The Wall Street Journal’s Gerald Seib points out that a split government in which the GOP controls Congress while the President controls the White House could actually benefit Obama’s legacy and lay some ground for the Democrat nominee in 2016.
Seib’s historical analysis has shown that in congressional sessions where power is being shared, both sides are more willing to compromise and get something done versus the deadlock we’ve seen during a session in which each house is control by the opposite party.
He explains, “When power is evenly split in Washington, both parties have to temper their policies. They can worry less about fully satisfying their ideological bases. When they have to compromise, it’s easier to say, ‘Hey, we had no choice. We have to put up with the other side.'”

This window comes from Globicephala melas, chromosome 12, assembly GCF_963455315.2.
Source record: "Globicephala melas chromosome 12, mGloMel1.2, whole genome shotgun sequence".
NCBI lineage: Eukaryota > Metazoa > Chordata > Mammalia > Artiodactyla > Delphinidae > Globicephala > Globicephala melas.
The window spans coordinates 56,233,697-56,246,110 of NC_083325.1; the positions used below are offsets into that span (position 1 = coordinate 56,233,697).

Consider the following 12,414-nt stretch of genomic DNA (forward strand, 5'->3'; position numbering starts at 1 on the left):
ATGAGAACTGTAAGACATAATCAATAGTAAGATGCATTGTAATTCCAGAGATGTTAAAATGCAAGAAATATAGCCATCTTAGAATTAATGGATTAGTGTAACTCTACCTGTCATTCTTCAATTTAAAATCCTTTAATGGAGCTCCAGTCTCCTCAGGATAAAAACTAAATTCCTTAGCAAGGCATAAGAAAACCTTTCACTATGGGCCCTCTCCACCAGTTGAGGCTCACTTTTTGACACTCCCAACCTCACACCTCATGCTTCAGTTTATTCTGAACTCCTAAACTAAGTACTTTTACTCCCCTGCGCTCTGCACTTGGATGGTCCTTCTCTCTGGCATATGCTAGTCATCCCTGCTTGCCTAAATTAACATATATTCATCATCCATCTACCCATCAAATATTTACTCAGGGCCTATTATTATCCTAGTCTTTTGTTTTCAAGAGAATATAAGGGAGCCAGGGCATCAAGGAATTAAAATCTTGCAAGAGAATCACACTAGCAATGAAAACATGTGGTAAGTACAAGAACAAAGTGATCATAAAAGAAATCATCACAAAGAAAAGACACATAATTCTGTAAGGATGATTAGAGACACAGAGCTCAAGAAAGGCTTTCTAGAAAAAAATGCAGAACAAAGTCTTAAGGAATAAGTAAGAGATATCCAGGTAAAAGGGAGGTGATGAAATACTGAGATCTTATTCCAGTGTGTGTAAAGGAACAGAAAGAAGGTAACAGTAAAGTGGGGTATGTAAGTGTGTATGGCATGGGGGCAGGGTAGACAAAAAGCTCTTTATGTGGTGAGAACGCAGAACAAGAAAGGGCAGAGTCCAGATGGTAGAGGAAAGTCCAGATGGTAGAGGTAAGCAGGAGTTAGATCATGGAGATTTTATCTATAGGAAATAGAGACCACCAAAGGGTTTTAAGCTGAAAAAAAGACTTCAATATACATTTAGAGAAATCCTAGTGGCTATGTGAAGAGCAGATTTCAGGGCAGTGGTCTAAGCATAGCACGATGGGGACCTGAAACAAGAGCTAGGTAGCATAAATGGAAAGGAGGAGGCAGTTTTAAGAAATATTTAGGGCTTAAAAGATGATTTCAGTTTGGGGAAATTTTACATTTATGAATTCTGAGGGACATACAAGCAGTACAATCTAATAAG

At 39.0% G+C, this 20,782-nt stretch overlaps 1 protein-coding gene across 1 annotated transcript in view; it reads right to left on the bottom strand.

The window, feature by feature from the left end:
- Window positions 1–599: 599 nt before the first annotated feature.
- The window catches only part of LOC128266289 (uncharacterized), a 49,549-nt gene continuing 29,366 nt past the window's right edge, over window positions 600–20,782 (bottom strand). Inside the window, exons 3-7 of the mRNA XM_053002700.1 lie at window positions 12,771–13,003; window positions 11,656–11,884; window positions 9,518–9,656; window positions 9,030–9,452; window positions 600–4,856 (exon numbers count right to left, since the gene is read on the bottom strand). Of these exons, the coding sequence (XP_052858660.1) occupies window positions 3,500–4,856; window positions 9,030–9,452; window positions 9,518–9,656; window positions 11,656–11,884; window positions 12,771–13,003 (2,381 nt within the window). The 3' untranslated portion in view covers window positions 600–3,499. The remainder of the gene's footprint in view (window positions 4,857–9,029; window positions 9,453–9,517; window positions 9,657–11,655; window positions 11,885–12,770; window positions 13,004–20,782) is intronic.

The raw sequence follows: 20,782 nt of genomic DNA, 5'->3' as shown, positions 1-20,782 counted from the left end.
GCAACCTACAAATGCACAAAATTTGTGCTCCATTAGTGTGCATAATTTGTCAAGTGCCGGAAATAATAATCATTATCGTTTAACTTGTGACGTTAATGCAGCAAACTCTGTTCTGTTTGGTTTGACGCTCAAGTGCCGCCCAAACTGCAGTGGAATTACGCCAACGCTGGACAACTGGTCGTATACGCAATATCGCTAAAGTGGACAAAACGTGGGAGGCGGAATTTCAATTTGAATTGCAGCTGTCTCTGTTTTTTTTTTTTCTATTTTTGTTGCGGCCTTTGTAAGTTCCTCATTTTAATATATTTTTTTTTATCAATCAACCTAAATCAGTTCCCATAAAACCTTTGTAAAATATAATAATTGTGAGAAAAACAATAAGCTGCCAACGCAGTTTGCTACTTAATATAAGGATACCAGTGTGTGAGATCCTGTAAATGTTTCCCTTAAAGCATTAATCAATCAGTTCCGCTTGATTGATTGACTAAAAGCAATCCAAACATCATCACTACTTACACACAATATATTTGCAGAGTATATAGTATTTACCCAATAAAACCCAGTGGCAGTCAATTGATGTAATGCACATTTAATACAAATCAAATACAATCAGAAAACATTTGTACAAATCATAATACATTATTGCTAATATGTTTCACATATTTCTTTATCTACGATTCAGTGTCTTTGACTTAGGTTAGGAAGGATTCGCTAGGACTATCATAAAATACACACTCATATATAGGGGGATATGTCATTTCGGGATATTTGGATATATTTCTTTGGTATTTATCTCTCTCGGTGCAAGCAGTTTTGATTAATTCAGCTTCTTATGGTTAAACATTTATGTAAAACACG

Once the midterm election results are finalized — whether on Nov. 5th or in December (should Louisiana go to a run-off) — the 2016 election cycle will begin in which President Obama will be in great need to resuscitate his image both for his long term presidential legacy and to rehabilitate the Democrat brand for his party’s nominee. Getting things done via compromise with a GOP Congress, as Clinton did in the 90s, would only benefit him.